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What’s all the buzz about?

Fried insects on the streets of Khao San Road in Bangkok, Thailand

My first real blog post – why my enthusiasm about edible insects is growing.

Edible insects don’t taste as you might expect, they don’t look appetising to most of us in the UK as we have over time perfected a ‘yuck’ response to protect ourselves from eating something that will make us ill. If something looks like it has insects in it then our learned response taps us on the shoulder and says ‘nope! it’s been out for days and has gone bad’. So when presented with edible insects our first response has to be over-ridden. So I have to encourage people to over-ride their instinctive responses. No mean feat! On the plus side, if you are reading this then you are at the very least curious.

So why is my enthusiasm growing despite the size of the task? Well firstly the taste often great! They don’t taste as I expected and many of them are really moreish. Secondly, with population growth of humans around the world we need to open our minds to different food and protein sources. Thirdly, the trailblazers have been at it for a little while and are coming up with some inspired ideas.

So to YumBugs. I have been trying all sorts of recipes and inventing new ones to develop my first range of edible insect products. Due to their taste I have found that they taste even better when married up with nuts as the two really enhance each other. I decided to make my first range for children’s packed lunches or snacks as I find it hard to find snacks for my kids that are a little different (they get bored quickly with repeat options) and that doesn’t contain a ridiculous amount of sugar. My children love mealies and crickets, grasshoppers and ants and pretty much everything I have given them to try. Little kids haven’t had time to develop their ‘yuck’ response and are just inquisitive which is wonderful to see. A lovely example I had of this recently was when we were all sitting in front of the fire after playing in the snow drinking hot chocolate and sharing a bag of dried crickets.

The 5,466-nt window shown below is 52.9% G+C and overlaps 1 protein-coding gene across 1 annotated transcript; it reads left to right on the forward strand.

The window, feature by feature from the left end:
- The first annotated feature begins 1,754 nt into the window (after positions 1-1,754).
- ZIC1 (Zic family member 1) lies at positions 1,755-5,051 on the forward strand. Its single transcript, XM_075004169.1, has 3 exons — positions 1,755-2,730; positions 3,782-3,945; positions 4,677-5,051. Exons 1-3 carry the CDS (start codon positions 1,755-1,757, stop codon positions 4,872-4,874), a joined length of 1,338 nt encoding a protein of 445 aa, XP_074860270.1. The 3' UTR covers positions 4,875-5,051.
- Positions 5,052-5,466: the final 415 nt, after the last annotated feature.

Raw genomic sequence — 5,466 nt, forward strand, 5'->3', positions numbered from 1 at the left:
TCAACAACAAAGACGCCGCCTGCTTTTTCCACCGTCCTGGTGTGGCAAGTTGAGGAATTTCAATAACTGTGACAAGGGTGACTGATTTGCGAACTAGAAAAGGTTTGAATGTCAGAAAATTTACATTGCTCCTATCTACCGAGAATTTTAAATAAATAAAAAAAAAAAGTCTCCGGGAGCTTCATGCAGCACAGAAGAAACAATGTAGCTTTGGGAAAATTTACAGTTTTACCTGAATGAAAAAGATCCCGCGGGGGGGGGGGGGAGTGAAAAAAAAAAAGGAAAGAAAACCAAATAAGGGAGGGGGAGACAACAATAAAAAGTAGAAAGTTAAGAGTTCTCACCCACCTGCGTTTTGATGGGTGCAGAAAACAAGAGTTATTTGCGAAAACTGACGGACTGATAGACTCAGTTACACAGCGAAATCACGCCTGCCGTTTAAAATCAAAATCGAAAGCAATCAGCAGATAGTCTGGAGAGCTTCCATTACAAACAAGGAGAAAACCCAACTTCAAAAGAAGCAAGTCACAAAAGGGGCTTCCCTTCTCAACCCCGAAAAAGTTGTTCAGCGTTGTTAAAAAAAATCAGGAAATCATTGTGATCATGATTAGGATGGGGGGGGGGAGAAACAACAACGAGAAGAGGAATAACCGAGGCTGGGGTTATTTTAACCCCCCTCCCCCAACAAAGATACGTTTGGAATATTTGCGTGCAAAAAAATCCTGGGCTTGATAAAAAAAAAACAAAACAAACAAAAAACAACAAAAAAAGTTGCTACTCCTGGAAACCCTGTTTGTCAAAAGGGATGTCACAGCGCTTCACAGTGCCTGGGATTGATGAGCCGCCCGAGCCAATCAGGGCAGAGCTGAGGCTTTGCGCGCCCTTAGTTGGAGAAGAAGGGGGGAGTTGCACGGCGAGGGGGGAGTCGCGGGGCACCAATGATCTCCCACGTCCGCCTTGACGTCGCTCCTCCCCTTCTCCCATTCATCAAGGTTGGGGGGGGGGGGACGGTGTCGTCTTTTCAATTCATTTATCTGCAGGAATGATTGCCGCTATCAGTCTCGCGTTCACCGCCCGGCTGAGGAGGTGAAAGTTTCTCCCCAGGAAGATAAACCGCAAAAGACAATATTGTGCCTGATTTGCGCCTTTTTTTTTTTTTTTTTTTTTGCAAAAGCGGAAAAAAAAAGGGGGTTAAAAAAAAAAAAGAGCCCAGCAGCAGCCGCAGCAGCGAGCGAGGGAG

Population growth and the trailblazers! I recently attended an inspiring conference in The Netherlands on edible insects and the value chain. This was in Ede-Wageningen and there were researchers and business representatives from over 50 countries. What really struck me was the research into processing insects and the nutritional benefits. Many insects such as mealies and crickets have a large amount of good quality protein, micro nutrients, minerals, anti-oxidants and essential fatty acids. I learned so much that my next blog will be about my highlights of that conference. Population growth in the next 30 years means we simply won’t be able to produce the food we need with the land we have available unless we rethink our systems and open our minds to expanding our palates and tingling our taste buds.

Marcel Dicke did an excellent TED talk on eating insects a few years ago. He presented at the conference in Ede-Wageningen and was just as eloquent and inspiring.

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